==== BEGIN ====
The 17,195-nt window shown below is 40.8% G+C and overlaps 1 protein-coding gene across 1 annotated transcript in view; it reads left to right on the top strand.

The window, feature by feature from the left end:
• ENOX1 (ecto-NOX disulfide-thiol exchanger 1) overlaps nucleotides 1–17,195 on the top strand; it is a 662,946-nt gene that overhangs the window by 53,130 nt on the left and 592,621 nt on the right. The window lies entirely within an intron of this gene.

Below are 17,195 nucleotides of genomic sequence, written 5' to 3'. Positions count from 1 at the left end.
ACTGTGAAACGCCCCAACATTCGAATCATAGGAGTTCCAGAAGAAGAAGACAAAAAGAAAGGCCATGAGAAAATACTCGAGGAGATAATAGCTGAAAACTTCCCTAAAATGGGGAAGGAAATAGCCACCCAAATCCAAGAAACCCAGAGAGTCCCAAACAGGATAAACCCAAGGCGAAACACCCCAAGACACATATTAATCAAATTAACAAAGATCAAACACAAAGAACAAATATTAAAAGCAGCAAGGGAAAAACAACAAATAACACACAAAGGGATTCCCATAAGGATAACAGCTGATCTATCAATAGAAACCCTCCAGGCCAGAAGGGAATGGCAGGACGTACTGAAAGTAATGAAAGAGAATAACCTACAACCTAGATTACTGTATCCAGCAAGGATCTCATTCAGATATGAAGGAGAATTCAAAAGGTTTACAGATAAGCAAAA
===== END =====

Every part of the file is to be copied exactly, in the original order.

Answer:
The 17,195-nt window shown below is 40.8% G+C and overlaps 1 protein-coding gene across 1 annotated transcript in view; it reads left to right on the top strand.

The window, feature by feature from the left end:
• ENOX1 (ecto-NOX disulfide-thiol exchanger 1) overlaps nucleotides 1–17,195 on the top strand; it is a 662,946-nt gene that overhangs the window by 53,130 nt on the left and 592,621 nt on the right. The window lies entirely within an intron of this gene.

Below are 17,195 nucleotides of genomic sequence, written 5' to 3'. Positions count from 1 at the left end.
ACTGTGAAACGCCCCAACATTCGAATCATAGGAGTTCCAGAAGAAGAAGACAAAAAGAAAGGCCATGAGAAAATACTCGAGGAGATAATAGCTGAAAACTTCCCTAAAATGGGGAAGGAAATAGCCACCCAAATCCAAGAAACCCAGAGAGTCCCAAACAGGATAAACCCAAGGCGAAACACCCCAAGACACATATTAATCAAATTAACAAAGATCAAACACAAAGAACAAATATTAAAAGCAGCAAGGGAAAAACAACAAATAACACACAAAGGGATTCCCATAAGGATAACAGCTGATCTATCAATAGAAACCCTCCAGGCCAGAAGGGAATGGCAGGACGTACTGAAAGTAATGAAAGAGAATAACCTACAACCTAGATTACTGTATCCAGCAAGGATCTCATTCAGATATGAAGGAGAATTCAAAAGGTTTACAGATAAGCAAAA